Recent Advances in Antituberculous Drug Development and Novel Drug Targets

Haruaki Tomioka, PhD; Yutaka Tatano, PhD; Ko Yasumoto, PhD; Toshiaki Shimizu, PhD

Disclosures

Expert Rev Resp Med. 2008;2(4):455-471. 

In This Article

New Promising Drug Targets of MTB

It is logical to design compounds capable of interfering with specific bacterial targets involved in biosynthesis or cellular mechanisms of membrane permeability and transport, which are closely related to the manifestation of mycobacterial virulence in hosts. In this respect, critical information regarding the entire genome of MTB has recently been elucidated.[8,9] In conjunction with advancing knowledge on various mycobacterial virulence genes, this is progressing our efforts to identify genes that code for new potential drug targets. Employing such knowledge on the mycobacterial genome and virulence factors, drug design applying quantitative structure-activity relationship (QSAR) may play a central role in the development of anti-tuberculous drugs in the near future.[10] A number of bacterial virulence genes have been cloned for MTB and other mycobacteria, and their roles concerning the manifestation of mycobacterial pathogenicity in host animals have been examined.[11,12] At present, high-resolution structures of the gene products (usually mycobacterial enzymes) encoded by such virulence genes are available, and structure-based inhibitor design is now underway, with the prospect of generating new classes of drugs that are potently active against mycobacteria, particularly persistent and dormant types of MTB organisms.[2,3,11,13,14] Such structural bioinformatics-based approaches offer a promising strategy to identify new classes of anti-tuberculous drugs.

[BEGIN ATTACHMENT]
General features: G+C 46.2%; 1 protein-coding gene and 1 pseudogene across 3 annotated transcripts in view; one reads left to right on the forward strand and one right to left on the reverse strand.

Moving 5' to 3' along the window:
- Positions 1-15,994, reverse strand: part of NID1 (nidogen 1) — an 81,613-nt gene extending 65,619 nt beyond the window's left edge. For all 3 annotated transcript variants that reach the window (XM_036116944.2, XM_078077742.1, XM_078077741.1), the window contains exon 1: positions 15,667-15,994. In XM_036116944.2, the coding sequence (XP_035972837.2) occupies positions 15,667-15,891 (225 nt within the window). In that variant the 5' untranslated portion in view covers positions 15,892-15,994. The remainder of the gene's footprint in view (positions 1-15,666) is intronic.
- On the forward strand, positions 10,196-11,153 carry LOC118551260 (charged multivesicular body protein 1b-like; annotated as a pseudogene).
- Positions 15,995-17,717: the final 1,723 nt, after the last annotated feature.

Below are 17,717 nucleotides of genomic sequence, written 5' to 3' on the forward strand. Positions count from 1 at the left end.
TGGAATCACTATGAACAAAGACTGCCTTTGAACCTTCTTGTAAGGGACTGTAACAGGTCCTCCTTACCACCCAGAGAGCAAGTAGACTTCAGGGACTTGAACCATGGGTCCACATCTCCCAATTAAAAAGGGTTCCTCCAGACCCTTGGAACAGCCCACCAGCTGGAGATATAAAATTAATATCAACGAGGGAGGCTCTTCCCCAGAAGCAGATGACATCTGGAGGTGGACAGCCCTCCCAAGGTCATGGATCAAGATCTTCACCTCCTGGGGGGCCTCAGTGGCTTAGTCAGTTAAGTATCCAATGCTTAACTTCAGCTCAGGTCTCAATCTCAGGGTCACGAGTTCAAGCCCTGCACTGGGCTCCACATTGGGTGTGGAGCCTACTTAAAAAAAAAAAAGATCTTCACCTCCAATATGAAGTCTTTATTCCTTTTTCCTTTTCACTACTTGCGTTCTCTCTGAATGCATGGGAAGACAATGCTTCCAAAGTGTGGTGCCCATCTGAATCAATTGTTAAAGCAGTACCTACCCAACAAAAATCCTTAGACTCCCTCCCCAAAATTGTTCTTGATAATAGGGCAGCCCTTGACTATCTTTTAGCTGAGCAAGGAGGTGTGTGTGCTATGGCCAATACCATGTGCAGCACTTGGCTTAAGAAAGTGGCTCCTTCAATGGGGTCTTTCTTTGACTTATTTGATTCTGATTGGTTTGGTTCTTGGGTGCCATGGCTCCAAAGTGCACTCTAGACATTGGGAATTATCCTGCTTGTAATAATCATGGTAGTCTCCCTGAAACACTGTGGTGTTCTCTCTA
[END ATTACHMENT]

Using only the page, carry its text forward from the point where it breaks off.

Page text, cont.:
However, the following problems should be noted. First, many studies have revealed that the high-throughput screening (HTS) of a library of organic compounds against MTB based on appropriate drug targets is not as easy as initially expected, because of, for example, the low binding affinity and electron charge of test molecules and difficulty in measuring the activity against whole mycobacterial cells. Second, bioinformatics approaches are difficult to apply to TB, since, at present, our knowledge of intracellular signal-transduction and metabolic pathways of MTB organisms is still limited. Thus, furthermore, marked efforts to comprehensively elucidate the precise roles and functions of mycobacterial gene products in intracellular pathways of MTB organisms are necessary to validate the structural bioinformatics-based approaches for the screening, identification and chemical design of novel anti-TB drugs. In this context, as an idealistic argument, it is necessary to logically depict the sequence of biochemical metabolic events associated with target proteins (enzymes) and genes. However, at present, many studies are generally undertaken by selectively focusing on one or a few target proteins. Thus, postgenome studies on the detailed biological and biochemical characteristics of whole gene products of MTB are urgently required. The major studies that have been carried out based on the new drug targets of MTB organisms are described later. The new promising drug targets and their properties are indicated in Table 1 . These drug targets are particularly interesting, since they are closely related to the virulence of MTB pathogens.

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